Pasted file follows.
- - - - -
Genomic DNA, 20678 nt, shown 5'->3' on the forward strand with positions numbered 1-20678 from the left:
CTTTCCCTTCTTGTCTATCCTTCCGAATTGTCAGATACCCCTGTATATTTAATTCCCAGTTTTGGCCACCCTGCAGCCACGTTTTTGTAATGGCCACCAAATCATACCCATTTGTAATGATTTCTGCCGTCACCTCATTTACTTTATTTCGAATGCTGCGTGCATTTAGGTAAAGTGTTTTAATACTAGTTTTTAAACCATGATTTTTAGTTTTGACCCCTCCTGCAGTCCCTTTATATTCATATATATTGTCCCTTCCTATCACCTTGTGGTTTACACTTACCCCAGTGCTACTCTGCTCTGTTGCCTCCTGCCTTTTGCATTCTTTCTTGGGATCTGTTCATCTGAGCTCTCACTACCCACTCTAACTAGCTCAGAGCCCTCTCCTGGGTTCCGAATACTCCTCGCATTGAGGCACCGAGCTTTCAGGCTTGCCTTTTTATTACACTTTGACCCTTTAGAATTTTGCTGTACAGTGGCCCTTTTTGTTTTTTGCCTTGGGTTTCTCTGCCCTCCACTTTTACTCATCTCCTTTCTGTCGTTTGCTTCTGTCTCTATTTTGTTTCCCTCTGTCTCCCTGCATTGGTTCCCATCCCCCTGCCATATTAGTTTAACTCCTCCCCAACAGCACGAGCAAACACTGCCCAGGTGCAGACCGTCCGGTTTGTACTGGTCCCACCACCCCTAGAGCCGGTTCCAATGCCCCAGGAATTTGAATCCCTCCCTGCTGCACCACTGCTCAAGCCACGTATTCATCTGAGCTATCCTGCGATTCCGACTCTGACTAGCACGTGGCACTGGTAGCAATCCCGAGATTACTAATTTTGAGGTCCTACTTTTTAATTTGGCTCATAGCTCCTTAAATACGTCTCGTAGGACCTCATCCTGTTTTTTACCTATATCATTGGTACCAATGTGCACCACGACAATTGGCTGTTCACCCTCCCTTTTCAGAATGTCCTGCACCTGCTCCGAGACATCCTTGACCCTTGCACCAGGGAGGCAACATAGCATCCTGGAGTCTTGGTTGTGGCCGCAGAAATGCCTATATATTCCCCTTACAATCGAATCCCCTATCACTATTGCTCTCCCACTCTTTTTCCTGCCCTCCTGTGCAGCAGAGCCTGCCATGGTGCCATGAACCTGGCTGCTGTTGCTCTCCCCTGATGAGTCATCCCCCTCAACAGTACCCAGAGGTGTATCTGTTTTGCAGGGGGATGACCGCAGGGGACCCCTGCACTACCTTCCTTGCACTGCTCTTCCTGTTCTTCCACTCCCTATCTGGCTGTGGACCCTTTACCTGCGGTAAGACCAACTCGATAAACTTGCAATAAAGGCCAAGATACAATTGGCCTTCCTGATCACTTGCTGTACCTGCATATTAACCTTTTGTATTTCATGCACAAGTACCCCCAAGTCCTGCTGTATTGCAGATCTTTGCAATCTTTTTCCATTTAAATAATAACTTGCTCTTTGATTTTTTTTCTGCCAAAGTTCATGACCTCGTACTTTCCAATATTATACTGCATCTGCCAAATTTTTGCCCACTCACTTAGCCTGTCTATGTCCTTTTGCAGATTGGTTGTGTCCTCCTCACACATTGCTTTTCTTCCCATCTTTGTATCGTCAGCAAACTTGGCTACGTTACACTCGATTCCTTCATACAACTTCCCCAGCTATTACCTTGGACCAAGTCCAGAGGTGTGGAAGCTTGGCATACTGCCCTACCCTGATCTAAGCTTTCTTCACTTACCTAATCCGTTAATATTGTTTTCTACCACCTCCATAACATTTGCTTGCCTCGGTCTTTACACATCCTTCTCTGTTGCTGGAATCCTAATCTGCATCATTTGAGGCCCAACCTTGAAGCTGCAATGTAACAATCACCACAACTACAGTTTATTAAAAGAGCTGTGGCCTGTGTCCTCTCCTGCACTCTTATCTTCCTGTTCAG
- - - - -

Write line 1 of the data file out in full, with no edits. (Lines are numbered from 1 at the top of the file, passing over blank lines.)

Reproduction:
Genomic DNA, 20678 nt, shown 5'->3' on the forward strand with positions numbered 1-20678 from the left: